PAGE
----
For its second story arc, “Secret Avengers” is continuing the action-based storytelling of the first while also ramping up the mysteries involving the Shadow Council. Over the past year or so, Ed Brubaker has been building a swath of stories that all feed into the larger story of the Shadow Council, from “The Marvels Project” to “Steve Rogers: Super-Soldier” and his current ongoings, “Captain America” and “Secret Avengers.” What makes the hints given of the elusive Shadow Council so intriguing is that Brubaker keeps the group in the background to a large degree, not allowing the group to overpower the main plot beyond their role in it. With Steve Rogers operating his own black ops Avengers group, the Shadow Council is looking like his team’s opposite number, something that becomes even more apparent in “Secret Avengers” #7.
The strongest part of the comic is Steve Rogers. It’s no surprise that, of all the characters in the title, Brubaker has the best handle on Rogers after his run on “Captain America,” but that doesn’t make his ability to write the character any less impressive. In one scene, the entire plan goes bad for the group and Rogers’ response is basically “Okay, I have a back-up plan. Let’s go with that.” No pausing to complain or whine, Rogers just moves forward, either with a back-up plan or with a new one created on the fly. In another scene, Rogers shows an acute understanding of his image, using it to intimidate a Shadow Council grunt that they captured. It’s a scene that shows off Rogers’ edge well, reminding us that he isn’t the neat and clean boy scout that some portray him as, but he also has lines he won’t cross.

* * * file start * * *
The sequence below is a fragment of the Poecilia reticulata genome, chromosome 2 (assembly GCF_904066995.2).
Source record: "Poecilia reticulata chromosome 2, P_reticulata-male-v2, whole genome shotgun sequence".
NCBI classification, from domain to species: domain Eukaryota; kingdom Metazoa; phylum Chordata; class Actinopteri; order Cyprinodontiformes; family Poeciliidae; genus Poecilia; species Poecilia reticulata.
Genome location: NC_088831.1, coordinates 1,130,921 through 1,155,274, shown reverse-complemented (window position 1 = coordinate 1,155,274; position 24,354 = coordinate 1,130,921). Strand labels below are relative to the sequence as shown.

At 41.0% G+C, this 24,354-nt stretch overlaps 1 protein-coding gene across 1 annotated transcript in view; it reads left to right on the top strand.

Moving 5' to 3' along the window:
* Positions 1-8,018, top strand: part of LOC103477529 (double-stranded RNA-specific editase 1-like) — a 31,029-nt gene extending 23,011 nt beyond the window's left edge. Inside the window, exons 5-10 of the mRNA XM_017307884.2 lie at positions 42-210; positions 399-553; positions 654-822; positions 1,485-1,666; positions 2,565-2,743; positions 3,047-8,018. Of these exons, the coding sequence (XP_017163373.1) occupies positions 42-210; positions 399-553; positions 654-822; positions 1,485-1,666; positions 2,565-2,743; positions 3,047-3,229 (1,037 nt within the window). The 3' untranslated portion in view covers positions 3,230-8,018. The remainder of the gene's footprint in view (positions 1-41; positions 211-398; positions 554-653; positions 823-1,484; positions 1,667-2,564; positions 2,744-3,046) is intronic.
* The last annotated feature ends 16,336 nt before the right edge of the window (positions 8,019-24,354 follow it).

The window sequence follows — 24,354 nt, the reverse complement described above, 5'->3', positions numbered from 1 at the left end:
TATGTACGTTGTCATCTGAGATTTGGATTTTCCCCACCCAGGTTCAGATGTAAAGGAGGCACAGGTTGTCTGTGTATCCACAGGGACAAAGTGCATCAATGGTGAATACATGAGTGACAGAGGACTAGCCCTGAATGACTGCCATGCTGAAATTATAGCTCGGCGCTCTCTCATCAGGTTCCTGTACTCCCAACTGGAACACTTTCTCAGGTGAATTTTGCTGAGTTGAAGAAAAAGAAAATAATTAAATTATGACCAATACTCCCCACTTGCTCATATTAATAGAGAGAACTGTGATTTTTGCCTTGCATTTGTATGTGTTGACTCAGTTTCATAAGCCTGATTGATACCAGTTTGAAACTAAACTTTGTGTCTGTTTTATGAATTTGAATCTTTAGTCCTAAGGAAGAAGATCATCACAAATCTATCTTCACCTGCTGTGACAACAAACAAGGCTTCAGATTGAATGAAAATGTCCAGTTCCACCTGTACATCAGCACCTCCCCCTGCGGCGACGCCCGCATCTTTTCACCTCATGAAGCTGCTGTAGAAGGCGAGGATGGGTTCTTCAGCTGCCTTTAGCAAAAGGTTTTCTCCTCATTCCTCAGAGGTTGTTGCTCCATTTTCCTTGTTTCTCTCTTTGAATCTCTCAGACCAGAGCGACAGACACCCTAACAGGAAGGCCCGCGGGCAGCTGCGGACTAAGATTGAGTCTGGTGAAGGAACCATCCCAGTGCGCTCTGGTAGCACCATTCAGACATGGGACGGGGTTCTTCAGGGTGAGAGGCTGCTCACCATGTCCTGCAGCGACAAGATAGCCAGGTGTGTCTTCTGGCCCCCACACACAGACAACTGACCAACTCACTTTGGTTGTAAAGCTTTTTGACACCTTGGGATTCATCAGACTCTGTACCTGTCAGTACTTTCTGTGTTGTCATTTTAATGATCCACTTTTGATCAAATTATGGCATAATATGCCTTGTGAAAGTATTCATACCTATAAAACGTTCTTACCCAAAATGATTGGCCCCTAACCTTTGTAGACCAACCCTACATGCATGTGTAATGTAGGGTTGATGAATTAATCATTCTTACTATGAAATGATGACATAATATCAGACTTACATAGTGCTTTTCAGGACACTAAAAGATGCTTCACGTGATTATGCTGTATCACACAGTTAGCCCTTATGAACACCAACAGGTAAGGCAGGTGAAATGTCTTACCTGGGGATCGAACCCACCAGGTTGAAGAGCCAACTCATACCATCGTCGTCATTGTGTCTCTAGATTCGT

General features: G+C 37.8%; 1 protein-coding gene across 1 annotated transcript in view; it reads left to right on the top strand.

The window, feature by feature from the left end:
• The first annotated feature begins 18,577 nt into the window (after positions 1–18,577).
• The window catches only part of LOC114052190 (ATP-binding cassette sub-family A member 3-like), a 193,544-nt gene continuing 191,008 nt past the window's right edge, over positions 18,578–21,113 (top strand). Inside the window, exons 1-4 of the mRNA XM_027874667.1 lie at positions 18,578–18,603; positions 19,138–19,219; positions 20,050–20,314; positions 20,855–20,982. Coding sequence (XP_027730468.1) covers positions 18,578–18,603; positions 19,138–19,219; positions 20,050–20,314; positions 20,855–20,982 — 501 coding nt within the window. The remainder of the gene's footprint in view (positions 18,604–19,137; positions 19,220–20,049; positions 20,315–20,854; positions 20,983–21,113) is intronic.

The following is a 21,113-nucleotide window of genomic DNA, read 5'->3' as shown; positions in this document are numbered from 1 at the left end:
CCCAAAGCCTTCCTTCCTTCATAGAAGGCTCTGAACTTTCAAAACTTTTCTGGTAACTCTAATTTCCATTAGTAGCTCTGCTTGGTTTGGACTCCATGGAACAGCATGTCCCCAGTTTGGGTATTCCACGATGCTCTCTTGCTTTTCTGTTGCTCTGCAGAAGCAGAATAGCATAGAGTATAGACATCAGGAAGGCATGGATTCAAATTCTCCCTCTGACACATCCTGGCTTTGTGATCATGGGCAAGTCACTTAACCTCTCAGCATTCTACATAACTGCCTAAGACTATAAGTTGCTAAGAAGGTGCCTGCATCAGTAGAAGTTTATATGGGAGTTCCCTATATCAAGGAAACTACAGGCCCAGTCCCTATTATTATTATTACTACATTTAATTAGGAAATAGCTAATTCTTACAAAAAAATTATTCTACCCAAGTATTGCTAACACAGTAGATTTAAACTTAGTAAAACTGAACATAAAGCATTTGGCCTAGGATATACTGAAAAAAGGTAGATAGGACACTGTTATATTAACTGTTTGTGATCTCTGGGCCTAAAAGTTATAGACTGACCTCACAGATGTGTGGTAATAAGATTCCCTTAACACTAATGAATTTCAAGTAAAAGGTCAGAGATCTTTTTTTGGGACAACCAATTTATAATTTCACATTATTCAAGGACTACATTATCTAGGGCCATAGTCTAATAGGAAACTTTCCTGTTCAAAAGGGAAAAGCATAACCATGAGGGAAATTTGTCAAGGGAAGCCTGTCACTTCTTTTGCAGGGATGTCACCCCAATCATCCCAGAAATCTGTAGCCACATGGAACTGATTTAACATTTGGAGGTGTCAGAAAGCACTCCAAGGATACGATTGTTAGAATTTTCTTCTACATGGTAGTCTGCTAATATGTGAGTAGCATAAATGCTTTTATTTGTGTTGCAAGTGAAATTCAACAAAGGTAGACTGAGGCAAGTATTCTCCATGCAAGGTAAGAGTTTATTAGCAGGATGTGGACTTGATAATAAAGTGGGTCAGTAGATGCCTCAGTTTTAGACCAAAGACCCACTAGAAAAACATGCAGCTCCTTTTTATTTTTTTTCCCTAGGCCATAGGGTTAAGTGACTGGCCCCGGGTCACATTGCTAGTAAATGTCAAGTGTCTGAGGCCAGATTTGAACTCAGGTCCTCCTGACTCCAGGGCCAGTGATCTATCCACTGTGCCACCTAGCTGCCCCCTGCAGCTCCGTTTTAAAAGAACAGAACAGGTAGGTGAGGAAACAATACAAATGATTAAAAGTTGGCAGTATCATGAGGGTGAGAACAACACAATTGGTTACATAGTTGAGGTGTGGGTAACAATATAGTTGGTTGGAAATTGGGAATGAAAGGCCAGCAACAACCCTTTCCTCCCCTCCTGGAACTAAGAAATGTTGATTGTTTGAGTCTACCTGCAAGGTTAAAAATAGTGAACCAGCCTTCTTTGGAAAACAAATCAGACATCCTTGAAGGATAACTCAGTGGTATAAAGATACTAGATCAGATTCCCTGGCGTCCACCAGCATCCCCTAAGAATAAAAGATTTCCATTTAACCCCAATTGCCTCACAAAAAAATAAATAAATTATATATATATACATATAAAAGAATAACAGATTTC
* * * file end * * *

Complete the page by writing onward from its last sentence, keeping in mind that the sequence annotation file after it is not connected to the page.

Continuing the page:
Mike Deodato’s art plays a big role in moving the story forward in this issue since so much of what happens is visually-based. He executes the fights in a dynamic, energetic manner. One of the pages that lingers is his execution of “Giant Ant-Man” as Ant-Man uses his powers in a way that no one would expect and looks both clumsy and kind of cool. A later scene involving Prince of Orphans has Deodato and Rain Beredo showing off with his intangible appearance, partly visible and partly invisible. There’s a clear understanding of light and shadows in Deodato’s art that makes him a great fit with an action-based superhero comic that takes place at night often.
Despite the strong execution of the action, this issue feels a little light and lacking. That’s been a problem for “Secret Avengers” since the beginning: it’s a little too much of a ‘fun, action-based superhero comic’ when Brubaker has shown that he can balance that with more plot and character development in his other writing. That’s a minor complaint, but it is a consistent one with the title.
Even with that small problem, “Secret Avengers” #7 continues to be an entertaining comic with lots of action and mysteries. Brubaker builds the title around Steve Rogers and the mysterious Shadow Council with a final page that suggests that a confrontation between the two is coming sooner rather than later. I, for one, can’t wait.